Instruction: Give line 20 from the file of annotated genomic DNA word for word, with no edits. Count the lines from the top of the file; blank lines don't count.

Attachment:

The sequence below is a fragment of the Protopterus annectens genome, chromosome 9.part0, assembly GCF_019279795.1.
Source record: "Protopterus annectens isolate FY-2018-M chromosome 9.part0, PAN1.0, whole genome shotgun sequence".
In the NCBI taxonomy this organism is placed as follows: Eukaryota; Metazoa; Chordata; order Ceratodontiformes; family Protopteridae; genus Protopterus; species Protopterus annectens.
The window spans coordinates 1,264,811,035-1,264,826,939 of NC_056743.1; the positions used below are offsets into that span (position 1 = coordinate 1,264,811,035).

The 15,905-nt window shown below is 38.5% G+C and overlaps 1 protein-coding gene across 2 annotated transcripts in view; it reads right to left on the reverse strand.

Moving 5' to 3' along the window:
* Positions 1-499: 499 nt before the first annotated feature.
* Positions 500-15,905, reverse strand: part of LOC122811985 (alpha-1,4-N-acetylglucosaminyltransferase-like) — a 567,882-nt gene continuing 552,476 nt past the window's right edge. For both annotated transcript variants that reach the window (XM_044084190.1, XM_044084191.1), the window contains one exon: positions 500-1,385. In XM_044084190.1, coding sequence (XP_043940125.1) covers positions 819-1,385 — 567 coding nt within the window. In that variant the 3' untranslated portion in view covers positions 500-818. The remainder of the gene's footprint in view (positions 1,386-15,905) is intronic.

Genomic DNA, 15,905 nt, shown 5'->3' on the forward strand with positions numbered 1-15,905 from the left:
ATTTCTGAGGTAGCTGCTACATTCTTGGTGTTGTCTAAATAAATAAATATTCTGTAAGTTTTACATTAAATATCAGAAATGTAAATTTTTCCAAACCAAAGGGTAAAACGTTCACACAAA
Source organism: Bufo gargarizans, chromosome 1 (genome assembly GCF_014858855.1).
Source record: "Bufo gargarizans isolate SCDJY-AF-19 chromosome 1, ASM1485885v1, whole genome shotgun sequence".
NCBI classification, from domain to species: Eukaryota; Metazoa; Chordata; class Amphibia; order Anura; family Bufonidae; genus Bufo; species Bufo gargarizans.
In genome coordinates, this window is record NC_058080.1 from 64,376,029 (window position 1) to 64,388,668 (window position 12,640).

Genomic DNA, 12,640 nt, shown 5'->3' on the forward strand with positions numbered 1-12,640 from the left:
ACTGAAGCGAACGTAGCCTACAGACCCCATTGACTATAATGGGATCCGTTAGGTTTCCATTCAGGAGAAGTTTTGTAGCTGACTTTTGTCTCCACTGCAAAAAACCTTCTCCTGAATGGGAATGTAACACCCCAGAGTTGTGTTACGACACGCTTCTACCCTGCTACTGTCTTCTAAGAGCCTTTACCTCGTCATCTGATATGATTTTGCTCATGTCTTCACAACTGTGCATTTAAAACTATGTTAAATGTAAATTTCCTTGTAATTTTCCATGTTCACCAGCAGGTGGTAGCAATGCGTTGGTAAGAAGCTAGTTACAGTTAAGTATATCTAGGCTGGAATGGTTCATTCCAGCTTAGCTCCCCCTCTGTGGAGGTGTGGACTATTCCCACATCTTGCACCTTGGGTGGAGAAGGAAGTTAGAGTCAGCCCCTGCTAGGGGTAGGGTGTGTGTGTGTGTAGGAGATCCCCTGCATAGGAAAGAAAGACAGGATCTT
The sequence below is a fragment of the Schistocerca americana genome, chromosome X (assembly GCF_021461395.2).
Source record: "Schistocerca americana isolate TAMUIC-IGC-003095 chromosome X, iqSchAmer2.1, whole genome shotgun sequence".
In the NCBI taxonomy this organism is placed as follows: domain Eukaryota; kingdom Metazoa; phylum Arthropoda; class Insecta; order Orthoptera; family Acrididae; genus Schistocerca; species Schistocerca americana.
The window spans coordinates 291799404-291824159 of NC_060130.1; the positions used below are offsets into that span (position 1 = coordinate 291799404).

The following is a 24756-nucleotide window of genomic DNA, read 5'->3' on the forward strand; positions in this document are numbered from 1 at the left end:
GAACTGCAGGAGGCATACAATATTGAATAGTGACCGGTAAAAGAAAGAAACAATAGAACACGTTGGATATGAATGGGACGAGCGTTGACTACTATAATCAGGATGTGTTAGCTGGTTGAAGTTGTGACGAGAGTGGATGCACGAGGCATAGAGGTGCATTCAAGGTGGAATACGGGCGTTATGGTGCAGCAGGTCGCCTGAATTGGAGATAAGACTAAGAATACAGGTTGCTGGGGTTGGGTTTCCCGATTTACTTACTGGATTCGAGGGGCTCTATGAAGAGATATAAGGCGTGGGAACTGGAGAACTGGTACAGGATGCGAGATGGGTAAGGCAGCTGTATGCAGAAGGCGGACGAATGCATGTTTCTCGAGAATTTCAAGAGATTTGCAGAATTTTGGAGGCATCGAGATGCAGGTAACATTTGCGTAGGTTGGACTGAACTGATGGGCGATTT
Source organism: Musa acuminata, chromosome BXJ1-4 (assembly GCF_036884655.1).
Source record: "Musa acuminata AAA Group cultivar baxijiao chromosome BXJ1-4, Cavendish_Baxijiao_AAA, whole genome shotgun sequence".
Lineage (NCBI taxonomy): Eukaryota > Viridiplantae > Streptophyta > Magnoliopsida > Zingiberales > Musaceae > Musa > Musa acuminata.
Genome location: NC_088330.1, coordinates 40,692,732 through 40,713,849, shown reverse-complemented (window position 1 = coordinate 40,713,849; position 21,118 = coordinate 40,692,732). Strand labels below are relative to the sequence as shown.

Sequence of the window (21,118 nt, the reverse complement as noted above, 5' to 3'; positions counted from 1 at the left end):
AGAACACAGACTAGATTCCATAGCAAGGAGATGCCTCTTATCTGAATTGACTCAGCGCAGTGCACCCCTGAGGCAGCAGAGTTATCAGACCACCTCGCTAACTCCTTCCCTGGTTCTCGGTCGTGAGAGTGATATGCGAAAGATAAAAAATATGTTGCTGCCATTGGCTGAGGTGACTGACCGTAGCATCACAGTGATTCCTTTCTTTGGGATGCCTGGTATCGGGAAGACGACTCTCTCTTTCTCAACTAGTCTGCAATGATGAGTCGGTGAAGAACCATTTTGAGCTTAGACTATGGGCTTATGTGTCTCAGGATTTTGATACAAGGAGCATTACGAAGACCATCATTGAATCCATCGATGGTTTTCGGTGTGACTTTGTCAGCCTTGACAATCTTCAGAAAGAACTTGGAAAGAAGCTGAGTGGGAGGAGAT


The window spans coordinates 291799404-291824159 of NC_060130.1; the positions used below are offsets into that span (position 1 = coordinate 291799404).